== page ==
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Carmina sublimis tunc sunt peritura Lucretî
This prediction of Ovid, with regard to the durability of the Poems of Lucretius, was in eminent danger of being compleatly overthrown through the barbarism of modern Europe. Lucretius had, for several centuries, disappeared, and had entirely escaped the researches of the few who were interested in the preservation of ancient literature, until the commencement of the fifteenth century, when the
* This second line of my, motto is a verbal copy from Lucretius, and in thus using the very phraseology of the philosophic poet, Ovid appears to have thought that the intrinsic merit of this tribute of respect would be doubled. Lucretius in lib. v. 93, 96, thus expresses himself:
Una dies dabit exitio,
philosophic poet was restored to the admiration of the world through the indefatigable perseverance of Poggio Bracciolini. A history of the discovery of ancient manuscripts has been frequently mentioned as a work that would prove highly interesting to the scholar and the man of taste; and, in such a volume, Poggio would merit every encomium which gratitude. could furnish. It is from the following lines in a latin elegy by Christoforo Landino, on the death of this celebrated ornament of his age, that we learn where to pay our acknowledgements for the first of philosophic poems. Landino, recording the discoveries of his friend, exclaims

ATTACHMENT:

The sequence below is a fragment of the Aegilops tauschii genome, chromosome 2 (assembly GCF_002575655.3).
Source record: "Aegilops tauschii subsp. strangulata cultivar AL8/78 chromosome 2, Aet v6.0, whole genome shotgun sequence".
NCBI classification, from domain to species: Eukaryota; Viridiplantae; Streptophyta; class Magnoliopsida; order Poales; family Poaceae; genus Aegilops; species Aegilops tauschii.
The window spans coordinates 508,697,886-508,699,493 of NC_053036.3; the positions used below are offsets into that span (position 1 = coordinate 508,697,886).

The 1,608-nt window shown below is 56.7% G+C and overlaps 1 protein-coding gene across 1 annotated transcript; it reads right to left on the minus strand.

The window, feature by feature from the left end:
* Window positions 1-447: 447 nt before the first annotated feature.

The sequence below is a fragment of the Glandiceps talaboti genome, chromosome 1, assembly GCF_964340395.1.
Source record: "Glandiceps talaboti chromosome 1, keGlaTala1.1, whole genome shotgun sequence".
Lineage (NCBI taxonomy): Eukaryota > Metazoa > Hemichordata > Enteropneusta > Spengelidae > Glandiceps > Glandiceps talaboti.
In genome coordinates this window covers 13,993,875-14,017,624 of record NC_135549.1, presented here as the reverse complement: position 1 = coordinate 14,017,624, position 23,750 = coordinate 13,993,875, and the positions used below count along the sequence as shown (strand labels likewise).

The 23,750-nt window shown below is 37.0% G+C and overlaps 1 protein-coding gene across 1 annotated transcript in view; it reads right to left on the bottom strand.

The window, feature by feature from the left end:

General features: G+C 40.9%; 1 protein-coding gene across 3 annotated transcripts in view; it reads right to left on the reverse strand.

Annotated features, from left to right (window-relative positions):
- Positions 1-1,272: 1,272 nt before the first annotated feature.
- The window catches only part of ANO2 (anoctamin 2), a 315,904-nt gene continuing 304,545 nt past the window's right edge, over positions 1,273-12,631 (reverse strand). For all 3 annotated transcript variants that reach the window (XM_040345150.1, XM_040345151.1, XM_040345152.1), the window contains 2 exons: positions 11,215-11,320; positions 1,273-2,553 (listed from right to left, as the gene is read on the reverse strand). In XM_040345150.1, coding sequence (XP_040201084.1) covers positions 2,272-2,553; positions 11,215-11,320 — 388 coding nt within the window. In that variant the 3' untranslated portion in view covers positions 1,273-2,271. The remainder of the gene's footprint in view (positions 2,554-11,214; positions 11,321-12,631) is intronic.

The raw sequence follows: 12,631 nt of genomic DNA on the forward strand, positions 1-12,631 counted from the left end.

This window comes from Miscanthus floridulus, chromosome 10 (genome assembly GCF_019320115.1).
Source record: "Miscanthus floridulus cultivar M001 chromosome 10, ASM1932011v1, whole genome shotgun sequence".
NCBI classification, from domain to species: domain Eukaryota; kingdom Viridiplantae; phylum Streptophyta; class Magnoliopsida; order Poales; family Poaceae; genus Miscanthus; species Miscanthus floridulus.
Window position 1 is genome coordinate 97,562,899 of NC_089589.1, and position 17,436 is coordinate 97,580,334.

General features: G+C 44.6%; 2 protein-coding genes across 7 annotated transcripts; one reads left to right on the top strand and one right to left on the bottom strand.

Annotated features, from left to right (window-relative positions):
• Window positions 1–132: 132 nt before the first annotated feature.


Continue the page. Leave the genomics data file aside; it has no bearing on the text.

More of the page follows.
Illius—manu nobis, doctissime rhetor,
We are likewise indebted to Poggio for Plautus, parts of Statius, and Valerius Flaccus, but in rescuing from oblivion the sublime
disciple of Epicurus, he has conferred an obli gation of incalculable extent. It is astonishing how numerous have been the imitations, in almost every european language, of this exquisite poet, and that Virgil possessed a high relish of, and a desire to copy his beauties, every page of the Georgics affords proof.
Whether Lucretius can lay claim to perfect originality in the conception and execution of his poem, is a subject of considerable uncertainty; little of the didactic poetry of the Greeks is left, and the Opera et Dies of Hesiod, or the Alieuticon and Cynegeticon of Oppian, though conveying precepts in verse, can with scarce any probability be considered as furnishing a model for the philosophic genius of the Roman. That verses, however, inculcating the tenets of the different schools of philosophy existed in Greece, wants not the fullest testimony, and the poem of Empedocles on the doctrines of Pythagoras, was so celebrated for its energy and harmony, that it was publicly recited, along with the works of Homer and Hesiod, at the Olympic Games. Many, indeed, have not hesitated to avow, that the Roman Bard found his prototype in this
production of the Sicilian: but the assertion is founded merely on conjecture, and, perhaps, the whole controversy may be now deemed beyond the limit of enquiry.
We shall, therefore, consider this work of Lucretius as the earliest specimen which has descended to us of the philosophic poetry of the ancients, for though, in common with the writings of Hesiod and Oppian, it may be in, cluded under the Genus Didactic, as endeavouring to teach and instruct through the medium of versification, yet, as aspiring to develope the principles of natural and moral philosophy, it takes a higher station than any poem on Agriculture, Fishing, or Hunting can ever hope to attain. To combine the most exquisite poetry with the clashing and recondite dogmata of the grecian schools, was an arduous task, and to which very few, even in the first ranks of genius, could be supposed equal. However various and hostile may be the ideas with regard to the tenets of Lucretius, of his merit as a poet, I should imagine, there can be but one opinion. He who has acquired a just taste for sublime sentiment and luminous description, will find his highest gratification in